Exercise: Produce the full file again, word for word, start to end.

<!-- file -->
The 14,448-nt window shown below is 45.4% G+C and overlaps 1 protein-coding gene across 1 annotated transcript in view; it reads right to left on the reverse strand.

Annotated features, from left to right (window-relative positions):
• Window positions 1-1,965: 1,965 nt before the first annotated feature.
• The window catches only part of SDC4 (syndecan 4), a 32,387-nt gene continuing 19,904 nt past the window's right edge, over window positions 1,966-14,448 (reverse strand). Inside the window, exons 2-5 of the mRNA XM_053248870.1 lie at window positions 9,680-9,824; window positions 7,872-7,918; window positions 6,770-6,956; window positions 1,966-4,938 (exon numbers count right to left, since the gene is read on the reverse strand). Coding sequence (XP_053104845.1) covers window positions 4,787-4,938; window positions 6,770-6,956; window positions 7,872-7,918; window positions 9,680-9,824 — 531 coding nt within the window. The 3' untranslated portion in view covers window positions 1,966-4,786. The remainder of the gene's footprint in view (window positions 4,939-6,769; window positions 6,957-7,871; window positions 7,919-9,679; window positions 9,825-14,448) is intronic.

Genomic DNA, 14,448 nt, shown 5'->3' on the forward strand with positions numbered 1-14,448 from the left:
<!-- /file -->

The 14,448-nt window shown below is 45.4% G+C and overlaps 1 protein-coding gene across 1 annotated transcript in view; it reads right to left on the reverse strand.

Annotated features, from left to right (window-relative positions):
• Window positions 1-1,965: 1,965 nt before the first annotated feature.
• The window catches only part of SDC4 (syndecan 4), a 32,387-nt gene continuing 19,904 nt past the window's right edge, over window positions 1,966-14,448 (reverse strand). Inside the window, exons 2-5 of the mRNA XM_053248870.1 lie at window positions 9,680-9,824; window positions 7,872-7,918; window positions 6,770-6,956; window positions 1,966-4,938 (exon numbers count right to left, since the gene is read on the reverse strand). Coding sequence (XP_053104845.1) covers window positions 4,787-4,938; window positions 6,770-6,956; window positions 7,872-7,918; window positions 9,680-9,824 — 531 coding nt within the window. The 3' untranslated portion in view covers window positions 1,966-4,786. The remainder of the gene's footprint in view (window positions 4,939-6,769; window positions 6,957-7,871; window positions 7,919-9,679; window positions 9,825-14,448) is intronic.

Genomic DNA, 14,448 nt, shown 5'->3' on the forward strand with positions numbered 1-14,448 from the left: